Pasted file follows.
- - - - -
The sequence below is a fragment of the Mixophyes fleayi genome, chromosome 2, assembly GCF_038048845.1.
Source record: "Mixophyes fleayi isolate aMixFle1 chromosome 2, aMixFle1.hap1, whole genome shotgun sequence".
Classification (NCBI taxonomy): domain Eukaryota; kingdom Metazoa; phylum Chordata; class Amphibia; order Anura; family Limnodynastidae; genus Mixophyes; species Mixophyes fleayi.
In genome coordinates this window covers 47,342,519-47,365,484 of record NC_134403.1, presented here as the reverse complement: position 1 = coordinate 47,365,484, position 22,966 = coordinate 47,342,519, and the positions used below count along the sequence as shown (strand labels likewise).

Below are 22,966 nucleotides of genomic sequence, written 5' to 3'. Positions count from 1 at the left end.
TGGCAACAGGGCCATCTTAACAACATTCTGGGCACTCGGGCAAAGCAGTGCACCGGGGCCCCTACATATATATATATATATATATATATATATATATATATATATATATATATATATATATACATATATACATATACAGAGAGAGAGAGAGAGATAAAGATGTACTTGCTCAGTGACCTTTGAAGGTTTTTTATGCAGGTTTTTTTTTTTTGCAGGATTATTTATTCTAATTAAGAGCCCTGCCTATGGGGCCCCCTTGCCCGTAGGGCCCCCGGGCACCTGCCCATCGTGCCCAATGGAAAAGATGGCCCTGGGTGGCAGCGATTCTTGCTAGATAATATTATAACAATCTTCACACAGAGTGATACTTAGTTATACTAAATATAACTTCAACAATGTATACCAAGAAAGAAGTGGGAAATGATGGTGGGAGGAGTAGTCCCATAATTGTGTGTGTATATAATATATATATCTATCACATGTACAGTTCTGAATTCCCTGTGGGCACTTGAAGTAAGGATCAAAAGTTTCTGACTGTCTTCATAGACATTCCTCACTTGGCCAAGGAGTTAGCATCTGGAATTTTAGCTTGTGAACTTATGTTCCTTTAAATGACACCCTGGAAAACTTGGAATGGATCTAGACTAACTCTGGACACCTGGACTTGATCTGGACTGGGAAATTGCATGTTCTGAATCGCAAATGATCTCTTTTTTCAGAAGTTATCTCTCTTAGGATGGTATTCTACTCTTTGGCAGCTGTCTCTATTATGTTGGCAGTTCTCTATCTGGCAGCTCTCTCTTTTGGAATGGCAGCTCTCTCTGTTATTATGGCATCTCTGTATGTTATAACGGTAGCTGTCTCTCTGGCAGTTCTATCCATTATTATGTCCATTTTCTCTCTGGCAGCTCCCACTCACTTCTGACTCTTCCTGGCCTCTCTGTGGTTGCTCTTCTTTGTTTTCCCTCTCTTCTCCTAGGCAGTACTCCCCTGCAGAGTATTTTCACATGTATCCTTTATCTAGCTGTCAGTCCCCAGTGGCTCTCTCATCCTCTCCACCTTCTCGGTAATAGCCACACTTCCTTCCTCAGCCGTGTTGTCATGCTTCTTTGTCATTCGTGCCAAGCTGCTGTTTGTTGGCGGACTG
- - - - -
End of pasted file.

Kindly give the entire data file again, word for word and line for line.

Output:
The sequence below is a fragment of the Mixophyes fleayi genome, chromosome 2, assembly GCF_038048845.1.
Source record: "Mixophyes fleayi isolate aMixFle1 chromosome 2, aMixFle1.hap1, whole genome shotgun sequence".
Classification (NCBI taxonomy): domain Eukaryota; kingdom Metazoa; phylum Chordata; class Amphibia; order Anura; family Limnodynastidae; genus Mixophyes; species Mixophyes fleayi.
In genome coordinates this window covers 47,342,519-47,365,484 of record NC_134403.1, presented here as the reverse complement: position 1 = coordinate 47,365,484, position 22,966 = coordinate 47,342,519, and the positions used below count along the sequence as shown (strand labels likewise).

Below are 22,966 nucleotides of genomic sequence, written 5' to 3'. Positions count from 1 at the left end.
TGGCAACAGGGCCATCTTAACAACATTCTGGGCACTCGGGCAAAGCAGTGCACCGGGGCCCCTACATATATATATATATATATATATATATATATATATATATATATATATATATATATATACATATATACATATACAGAGAGAGAGAGAGAGATAAAGATGTACTTGCTCAGTGACCTTTGAAGGTTTTTTATGCAGGTTTTTTTTTTTTGCAGGATTATTTATTCTAATTAAGAGCCCTGCCTATGGGGCCCCCTTGCCCGTAGGGCCCCCGGGCACCTGCCCATCGTGCCCAATGGAAAAGATGGCCCTGGGTGGCAGCGATTCTTGCTAGATAATATTATAACAATCTTCACACAGAGTGATACTTAGTTATACTAAATATAACTTCAACAATGTATACCAAGAAAGAAGTGGGAAATGATGGTGGGAGGAGTAGTCCCATAATTGTGTGTGTATATAATATATATATCTATCACATGTACAGTTCTGAATTCCCTGTGGGCACTTGAAGTAAGGATCAAAAGTTTCTGACTGTCTTCATAGACATTCCTCACTTGGCCAAGGAGTTAGCATCTGGAATTTTAGCTTGTGAACTTATGTTCCTTTAAATGACACCCTGGAAAACTTGGAATGGATCTAGACTAACTCTGGACACCTGGACTTGATCTGGACTGGGAAATTGCATGTTCTGAATCGCAAATGATCTCTTTTTTCAGAAGTTATCTCTCTTAGGATGGTATTCTACTCTTTGGCAGCTGTCTCTATTATGTTGGCAGTTCTCTATCTGGCAGCTCTCTCTTTTGGAATGGCAGCTCTCTCTGTTATTATGGCATCTCTGTATGTTATAACGGTAGCTGTCTCTCTGGCAGTTCTATCCATTATTATGTCCATTTTCTCTCTGGCAGCTCCCACTCACTTCTGACTCTTCCTGGCCTCTCTGTGGTTGCTCTTCTTTGTTTTCCCTCTCTTCTCCTAGGCAGTACTCCCCTGCAGAGTATTTTCACATGTATCCTTTATCTAGCTGTCAGTCCCCAGTGGCTCTCTCATCCTCTCCACCTTCTCGGTAATAGCCACACTTCCTTCCTCAGCCGTGTTGTCATGCTTCTTTGTCATTCGTGCCAAGCTGCTGTTTGTTGGCGGACTG